Werllayne Nunes, “Xangô e a dança dos leões,” 2009
Virile, daring, and righteous, Xangô punishes liars and thieves. Noted for his pride, he is never willing to take second place…Xangô, the orixá of thunder, is so popular in Brazil that, in Recife in the state of Pernambuco, his name is used to refer to religious groups of Yorùbá origin.
Faces, colors, and cultural and religious traditions from my native Brazil and other African diasporic countries are the subjects of my current series of paintings. My main interest lies in challenging the ways in which the media typically portrays peoples from the Global South. Photos and other visual images often depict a one-dimensional people whose identities are defined solely by helplessness and powerlessness stemming from their socioeconomic conditions. This recurrence of these images ascribes a superficial identity to people from these regions and fails to recognize their agency. Using these images as a starting point, I lift figures out of their depicted contexts and place them in colorful backgrounds that recall patterns of contemporary design in order to counter representations of people of the Global South as primitive. I then juxtapose these portraits with images that represent cultural or religious symbols in order to create a kind of visual magical realism characterized by the simultaneous existence of two conflicting perspectives—reality and fantasy.
(Trans Women’s Arts Toronto)
CALL OUT FOR SUBMISSIONS
Due June 10th, 2012
Please distribute widely!
Do you identify as a trans woman (MTF, MAAB genderqueer, transsexual, tgirl, transgender, hijra, travesti, transvestite, woman of transsexual experience, etc etc etc etc etc)?
Do you create fine art? (Film/video, visual art, performance, dance, sculpture, photography, music, and everything else that we create and destroy)
THEN WE WANT TO FEATURE YOUR WORK!
TWAT/fest will be held in August 2012.
Film/video, Photography, and Visual Art Submissions:
Please send us good quality images/scans/links to videos for consideration, along with a brief artist’s statement or description of the work. If your film/video work is in a language other than English, we will be happy to consider it if subtitles in English are provided. Short film/video works are preferred, but we may consider long form film/videos, as well.
Performance Art and Dance Submissions:
Please send us a short proposal (maximum length: two pages) of the work that you intend to submit for consideration. Also let us know any technical needs you may require. Links to video footage of this performance, or of other performances you’ve created would be extremely helpful. Please note that, while we will be paying all artists involved in TWAT Fest, we are doing this entirely grassroots and it is unlikely that we will be able to cover travel or accommodation costs if your work is selected. We may be able to find you accommodation in the houses of local fabulous queer/trans activists to offset your travel costs.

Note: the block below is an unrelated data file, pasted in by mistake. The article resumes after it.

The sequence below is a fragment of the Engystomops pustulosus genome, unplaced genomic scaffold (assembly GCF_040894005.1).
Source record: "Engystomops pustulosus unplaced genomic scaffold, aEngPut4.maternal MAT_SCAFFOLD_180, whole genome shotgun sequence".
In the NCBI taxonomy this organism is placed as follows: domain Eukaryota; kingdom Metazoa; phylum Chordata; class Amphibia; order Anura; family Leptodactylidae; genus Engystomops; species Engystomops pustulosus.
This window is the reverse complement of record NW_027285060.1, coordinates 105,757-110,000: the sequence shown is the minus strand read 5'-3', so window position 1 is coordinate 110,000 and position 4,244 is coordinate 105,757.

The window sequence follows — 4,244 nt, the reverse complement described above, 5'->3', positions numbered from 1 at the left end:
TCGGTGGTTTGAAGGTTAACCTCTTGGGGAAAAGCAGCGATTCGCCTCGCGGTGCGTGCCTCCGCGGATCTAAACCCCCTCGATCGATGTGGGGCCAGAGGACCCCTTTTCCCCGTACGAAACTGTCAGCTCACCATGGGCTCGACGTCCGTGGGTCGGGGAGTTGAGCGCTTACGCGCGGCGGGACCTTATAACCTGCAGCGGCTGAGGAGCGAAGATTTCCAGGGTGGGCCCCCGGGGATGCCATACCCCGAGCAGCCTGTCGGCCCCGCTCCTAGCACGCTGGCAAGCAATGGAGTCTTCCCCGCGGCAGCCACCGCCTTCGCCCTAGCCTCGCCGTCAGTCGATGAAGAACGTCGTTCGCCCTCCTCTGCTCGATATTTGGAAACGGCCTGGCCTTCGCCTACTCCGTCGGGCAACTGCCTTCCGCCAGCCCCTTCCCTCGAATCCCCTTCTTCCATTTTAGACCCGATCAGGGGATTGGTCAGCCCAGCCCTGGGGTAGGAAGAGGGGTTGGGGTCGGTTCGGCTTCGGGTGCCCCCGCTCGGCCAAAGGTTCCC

Sculpture and Installation Submissions:
Please send us images (if possible) and a proposal/artist’s statement describing your work and any technical/space/time needs you may require. We are especially interested in installations that can be put in non-traditional/public spaces.
Other Artwork Submissions:
Please send us a proposal, artist’s statement, and any other documentation that you can provide for your work (images, links to videos, sound recordings, etc.). We are open to considering any kind of fine art.
EMAIL ALL SUBMISSIONS TO firstname.lastname@example.org WITH THE SUBJECT LINE: TWAT fest submission.
WHO YOU ARE MATTERS
All submissions must include a short bio (maximum length 500 words), and a micro bio (maximum length 100 words), and an artist’s CV (if possible – you DO NOT need to be an established artist to be considered). We strongly encourage submissions from trans women of colour, Two Spirit trans women, trans sex workers, trans women living with disabilities, trans women living with HIV, young trans women, trans women seniors, trans women/MTF-spectrum people who also identify as genderqueer and/or non-binary, and trans women who have never had their artwork featured anywhere before. We encourage you to self-identify if you fit into one or some of these identities. And please let us know what pronouns you use to describe yourself.
WHO IS MORGAN M. PAGE?
Morgan M. Page is a transfeminist activist, writer, performance + video artist, and Santera in Toronto. She is a young, queer, white, able-bodied, former sex worker, and high school drop out. She currently works at The 519 Church Street Community Centre as Trans Community Services Coordinator, where she runs programs for trans adults, trans youth, and trans sex workers. She has performed in Toronto and Montreal. In June 2011, Morgan was the recipient of the Outstanding Contribution to Community Empowerment award at the Youthline’s Community Youth Awards. She writes for PrettyQueer.com.
WHY “TWAT” FEST?
Because it’s a funny acronym! And because it’s kind of tongue in cheek, given that this is a festival for trans women (some of whom may have twats, but many of whom do not). Because I came up with the acronym and that’s what has kept up my enthusiasm for organizing this festival.
Manimal Sculptures by Kate Clark
Currently on display at Frist Center for the Visual Arts in Nashville, these sculptures are like the inverse of a furry, though equally as disturbing. I swear their eyes are following me. Stop… stop it.
whoah hella creepy- this kind of looks like terrible photoshop
D’bi Young talks about eight principles that she believes can, and will, empower artists, particularly resonating with the needs of African artists.
Presented by The Morcos Brothers
Produced by Okepne Ojang
Cinematography by Elwin Buchel
Brought to you by African Centre
an Andover Yellow / Afritude Production
I’m taking a two day class with d.bi young next month on The Sorplusi Method. I’m so excited!